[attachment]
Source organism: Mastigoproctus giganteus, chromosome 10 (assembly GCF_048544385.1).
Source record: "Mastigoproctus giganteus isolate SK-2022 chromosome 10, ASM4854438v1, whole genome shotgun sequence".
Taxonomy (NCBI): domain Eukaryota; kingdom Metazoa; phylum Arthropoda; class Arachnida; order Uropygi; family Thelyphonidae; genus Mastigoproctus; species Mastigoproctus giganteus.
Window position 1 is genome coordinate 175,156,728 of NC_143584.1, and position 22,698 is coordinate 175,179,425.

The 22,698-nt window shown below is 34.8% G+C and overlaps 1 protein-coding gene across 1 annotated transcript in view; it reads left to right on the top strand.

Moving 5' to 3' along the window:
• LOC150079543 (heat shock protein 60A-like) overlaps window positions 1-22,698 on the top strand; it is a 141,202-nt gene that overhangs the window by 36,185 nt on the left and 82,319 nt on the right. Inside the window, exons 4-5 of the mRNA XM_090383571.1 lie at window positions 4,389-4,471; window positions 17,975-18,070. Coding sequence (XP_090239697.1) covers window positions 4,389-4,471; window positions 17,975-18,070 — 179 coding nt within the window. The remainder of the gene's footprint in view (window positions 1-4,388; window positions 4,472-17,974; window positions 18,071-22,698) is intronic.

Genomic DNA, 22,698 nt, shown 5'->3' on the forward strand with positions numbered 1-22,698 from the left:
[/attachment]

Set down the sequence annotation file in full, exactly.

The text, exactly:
Source organism: Mastigoproctus giganteus, chromosome 10 (assembly GCF_048544385.1).
Source record: "Mastigoproctus giganteus isolate SK-2022 chromosome 10, ASM4854438v1, whole genome shotgun sequence".
Taxonomy (NCBI): domain Eukaryota; kingdom Metazoa; phylum Arthropoda; class Arachnida; order Uropygi; family Thelyphonidae; genus Mastigoproctus; species Mastigoproctus giganteus.
Window position 1 is genome coordinate 175,156,728 of NC_143584.1, and position 22,698 is coordinate 175,179,425.

The 22,698-nt window shown below is 34.8% G+C and overlaps 1 protein-coding gene across 1 annotated transcript in view; it reads left to right on the top strand.

Moving 5' to 3' along the window:
• LOC150079543 (heat shock protein 60A-like) overlaps window positions 1-22,698 on the top strand; it is a 141,202-nt gene that overhangs the window by 36,185 nt on the left and 82,319 nt on the right. Inside the window, exons 4-5 of the mRNA XM_090383571.1 lie at window positions 4,389-4,471; window positions 17,975-18,070. Coding sequence (XP_090239697.1) covers window positions 4,389-4,471; window positions 17,975-18,070 — 179 coding nt within the window. The remainder of the gene's footprint in view (window positions 1-4,388; window positions 4,472-17,974; window positions 18,071-22,698) is intronic.

Genomic DNA, 22,698 nt, shown 5'->3' on the forward strand with positions numbered 1-22,698 from the left: